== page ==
• In this study, a miniature spectrometer (C11009MA, Hamamatsu Photonics K K, Japan) was adopted to measure the solar signal guided by an optical probe (Fig. 1). The spectrometer is a compact module with relevant optical parts and driver electronics sealed inside a metal case. This configuration can effectively overcome the influence of the potential condensation of airborne water when the ambient temperature is lower than the dew point. Moreover, there are no moving parts involved in this module, guaranteeing the reliability and repeatability of the spectrometer. These characteristics are the primary motivations for using this spectrometer module in the harsh Arctic sea environment (e.g., low temperature, high humidity, etc.). The module has a spectral range of 340–780 nm and spectral resolution of 9 nm. The specified operating temperature range is 5–40°C. However, Wang et al. (2017) have shown that this module can work normally even at temperatures down to –50°C. A high-transmission silica fiber (Optran® Ultra HWF, CeramOptec®, Germany) was used to transmit the light collected by an optical probe. The fiber has a spectral range of 350–2200 nm, which covers the spectral bands of the solar radiation of interest (i.e., 350–750 nm). The typical transmission of the fiber is higher than 99%/m and 90%/m for wavelengths approximately longer and shorter than 450 nm, respectively. For the 3.5 m fiber length adopted in this system, at least 96% of the energy of the collected solar signal could be transmitted to the spectrometer for most of wavelengths. This high transmittance is vital for improving the measurement sensitivity of the system and detecting the low solar radiation signal beneath sea ice. A cosine-corrected irradiance probe (CC-3, Ocean Optics, Inc., USA) was connected to one end of the silica fiber via a SMA-905 interface to collect the solar irradiance signal from the Arctic sea environment. It has a spectral range of 350–1000 nm and has a good cosine response for angles smaller than approximately 78°. The small geometry of the probe (i.e., 6.35 mm in diameter) helps minimize the diameter of the bore hole drilled in sea ice and eventually alleviate the influence of the bore hole on the light field of sea ice. To increase signal coupling between the spectrometer and the optical fiber, a fiber collimating lens (SPL-COL-5, SPL-tech, China) was placed (i.e., attached at the optical entrance of the spectrometer) between the spectrometer and the other end of the fiber. Other than the fiber probe exposed to the Arctic sea environment, all other parts of the system (i.e., the spectrometer and relevant driver electronics, lens, and part of the fiber) were fixed within a waterproof case for protection.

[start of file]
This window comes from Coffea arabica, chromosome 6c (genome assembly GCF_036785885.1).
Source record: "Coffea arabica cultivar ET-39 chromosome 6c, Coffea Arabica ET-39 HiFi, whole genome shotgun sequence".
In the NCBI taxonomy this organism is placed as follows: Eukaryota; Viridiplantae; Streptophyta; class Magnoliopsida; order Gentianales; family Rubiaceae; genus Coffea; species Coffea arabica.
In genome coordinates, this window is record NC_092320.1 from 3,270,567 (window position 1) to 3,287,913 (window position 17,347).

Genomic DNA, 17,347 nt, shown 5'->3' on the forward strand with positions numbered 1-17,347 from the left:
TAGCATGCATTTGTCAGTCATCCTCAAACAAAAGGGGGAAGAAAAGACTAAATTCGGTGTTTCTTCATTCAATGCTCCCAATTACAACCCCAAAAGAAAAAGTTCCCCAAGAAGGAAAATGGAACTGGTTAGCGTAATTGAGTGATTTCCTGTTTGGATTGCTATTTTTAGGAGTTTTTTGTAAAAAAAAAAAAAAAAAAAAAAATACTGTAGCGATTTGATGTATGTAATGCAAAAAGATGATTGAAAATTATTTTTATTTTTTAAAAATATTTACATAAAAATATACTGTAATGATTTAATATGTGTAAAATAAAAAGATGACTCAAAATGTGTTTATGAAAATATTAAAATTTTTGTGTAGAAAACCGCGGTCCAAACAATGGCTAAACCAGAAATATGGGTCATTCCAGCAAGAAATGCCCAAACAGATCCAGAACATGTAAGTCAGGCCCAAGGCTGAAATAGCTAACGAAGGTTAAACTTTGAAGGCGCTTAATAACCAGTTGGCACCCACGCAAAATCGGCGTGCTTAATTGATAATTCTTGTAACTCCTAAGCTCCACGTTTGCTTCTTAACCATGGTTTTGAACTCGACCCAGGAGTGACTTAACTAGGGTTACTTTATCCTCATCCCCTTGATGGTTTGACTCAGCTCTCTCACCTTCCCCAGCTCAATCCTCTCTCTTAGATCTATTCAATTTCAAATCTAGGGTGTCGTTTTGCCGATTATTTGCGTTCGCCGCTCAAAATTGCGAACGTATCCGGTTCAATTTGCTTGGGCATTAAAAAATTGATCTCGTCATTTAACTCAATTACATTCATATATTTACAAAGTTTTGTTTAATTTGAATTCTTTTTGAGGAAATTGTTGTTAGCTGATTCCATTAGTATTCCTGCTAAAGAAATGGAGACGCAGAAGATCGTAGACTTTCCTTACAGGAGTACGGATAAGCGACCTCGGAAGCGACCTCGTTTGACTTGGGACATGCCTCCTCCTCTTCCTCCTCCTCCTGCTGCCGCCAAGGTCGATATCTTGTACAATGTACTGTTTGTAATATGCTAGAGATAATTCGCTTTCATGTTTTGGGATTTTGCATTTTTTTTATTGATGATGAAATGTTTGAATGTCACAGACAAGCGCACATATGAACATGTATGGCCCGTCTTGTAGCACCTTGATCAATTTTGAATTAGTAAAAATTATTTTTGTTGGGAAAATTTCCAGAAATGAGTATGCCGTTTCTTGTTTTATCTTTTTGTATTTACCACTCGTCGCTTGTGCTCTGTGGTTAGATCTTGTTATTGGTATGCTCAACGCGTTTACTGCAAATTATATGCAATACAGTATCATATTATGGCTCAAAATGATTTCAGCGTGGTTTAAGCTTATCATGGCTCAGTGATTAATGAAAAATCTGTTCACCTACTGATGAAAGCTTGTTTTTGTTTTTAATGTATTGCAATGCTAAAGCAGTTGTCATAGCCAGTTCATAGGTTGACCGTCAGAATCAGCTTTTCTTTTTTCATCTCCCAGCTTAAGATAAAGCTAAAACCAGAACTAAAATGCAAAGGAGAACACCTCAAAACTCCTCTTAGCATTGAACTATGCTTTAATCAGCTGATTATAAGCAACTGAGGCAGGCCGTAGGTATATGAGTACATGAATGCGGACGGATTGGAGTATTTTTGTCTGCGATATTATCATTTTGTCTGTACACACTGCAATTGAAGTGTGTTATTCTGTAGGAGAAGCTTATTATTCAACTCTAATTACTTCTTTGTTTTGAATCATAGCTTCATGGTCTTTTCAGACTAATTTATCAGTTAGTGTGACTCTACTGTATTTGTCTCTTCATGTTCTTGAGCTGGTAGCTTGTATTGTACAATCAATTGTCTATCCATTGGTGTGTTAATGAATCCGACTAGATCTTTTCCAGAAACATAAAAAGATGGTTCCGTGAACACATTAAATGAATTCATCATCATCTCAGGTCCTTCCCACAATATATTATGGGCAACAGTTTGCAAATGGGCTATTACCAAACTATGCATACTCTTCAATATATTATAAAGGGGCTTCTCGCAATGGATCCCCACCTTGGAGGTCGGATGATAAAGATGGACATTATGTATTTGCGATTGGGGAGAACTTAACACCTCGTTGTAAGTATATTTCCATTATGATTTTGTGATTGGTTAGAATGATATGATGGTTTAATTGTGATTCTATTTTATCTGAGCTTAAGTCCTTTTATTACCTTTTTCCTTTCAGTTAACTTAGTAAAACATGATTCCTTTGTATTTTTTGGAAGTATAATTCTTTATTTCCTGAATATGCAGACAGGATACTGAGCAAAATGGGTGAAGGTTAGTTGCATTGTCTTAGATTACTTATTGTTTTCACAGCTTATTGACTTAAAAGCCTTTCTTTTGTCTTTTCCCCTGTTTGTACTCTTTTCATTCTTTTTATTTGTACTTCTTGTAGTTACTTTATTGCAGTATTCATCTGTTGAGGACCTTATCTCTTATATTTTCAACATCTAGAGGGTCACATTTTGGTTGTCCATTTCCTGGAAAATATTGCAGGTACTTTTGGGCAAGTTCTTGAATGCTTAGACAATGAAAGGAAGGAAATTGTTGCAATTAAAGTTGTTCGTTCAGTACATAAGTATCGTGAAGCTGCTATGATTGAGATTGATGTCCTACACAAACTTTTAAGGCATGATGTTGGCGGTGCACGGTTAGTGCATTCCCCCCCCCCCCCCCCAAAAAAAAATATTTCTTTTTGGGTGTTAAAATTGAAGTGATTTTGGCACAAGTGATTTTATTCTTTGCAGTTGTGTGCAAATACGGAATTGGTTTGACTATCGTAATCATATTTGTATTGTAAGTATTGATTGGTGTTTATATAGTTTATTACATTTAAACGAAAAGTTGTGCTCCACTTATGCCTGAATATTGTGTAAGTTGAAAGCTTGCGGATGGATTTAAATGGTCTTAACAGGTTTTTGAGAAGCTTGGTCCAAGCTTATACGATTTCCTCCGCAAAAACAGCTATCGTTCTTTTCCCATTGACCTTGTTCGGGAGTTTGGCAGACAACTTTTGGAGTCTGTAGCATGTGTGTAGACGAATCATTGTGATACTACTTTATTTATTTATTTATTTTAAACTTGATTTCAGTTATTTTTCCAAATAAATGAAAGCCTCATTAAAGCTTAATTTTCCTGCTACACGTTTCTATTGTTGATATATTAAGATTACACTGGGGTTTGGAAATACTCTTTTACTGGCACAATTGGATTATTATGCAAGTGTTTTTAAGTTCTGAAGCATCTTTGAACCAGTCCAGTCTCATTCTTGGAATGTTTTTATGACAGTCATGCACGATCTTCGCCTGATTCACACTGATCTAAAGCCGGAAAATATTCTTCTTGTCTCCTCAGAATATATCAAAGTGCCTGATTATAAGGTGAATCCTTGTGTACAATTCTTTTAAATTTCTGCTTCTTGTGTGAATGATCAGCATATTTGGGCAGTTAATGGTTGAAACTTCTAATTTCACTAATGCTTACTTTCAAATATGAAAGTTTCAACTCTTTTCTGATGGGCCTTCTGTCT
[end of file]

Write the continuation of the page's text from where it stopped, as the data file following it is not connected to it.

Figure 1.  Schematic diagram of measurement site, including measurements of radiation above and within ice.

      To obtain the solar irradiance profile within sea ice first aninclined auger hole was drilled, which had a diameter of 5 cm and tilt angle of 45° (Fig. 1). We next fixed the optical probe to a fiberglass pole and carefully adjusted the angle between the optical probe and the pole to keep the opaline glass window of the probe pointing upward within the bore hole. The measurement started at the ice surface and ended when the entire length of the fiber (i.e., 3.5 m) was utilized. An irradiance profile was obtained by gradually lowering the optical probe into the auger hole with distance intervals of 10 cm (along the axis direction of the auger hole) to collect the solar irradiance signal, while using the C11009MA miniature spectrometer to sense the signal. Dark outputs were also acquired from the spectrometer for the subsequent correction at the end of the profile measurement by placing the optical probe inside a dark box and taking measurements. Potential intensity fluctuations of the incident solar radiation were monitored during the entire profile measurement using a radiometrically calibrated hyperspectral irradiance sensor (RAMSES-ACC-VIS, TriOS Mess- und Datentechnik GmbH, Germany), which was deployed approximately 1.2 m above the ice surface using a tripod. This radiometer was used broadly in the Arctic sea environment to measure solar irradiance above the ice surface and in the underlying ocean (Lei et al., 2012; Nicolaus et al., 2010b). It has a spectral range of 320–980 nm and spectral accuracy of 0.3 nm. It is worth mentioning that a simultaneous comparison measurement between our system and the radiometer was carried out in air before each profile measurement for the spectral sensitivity correction of our system. This was achieved by placing the optical probe of our system and optical entrance of the radiometer side by side and measuring the downwelling irradiance.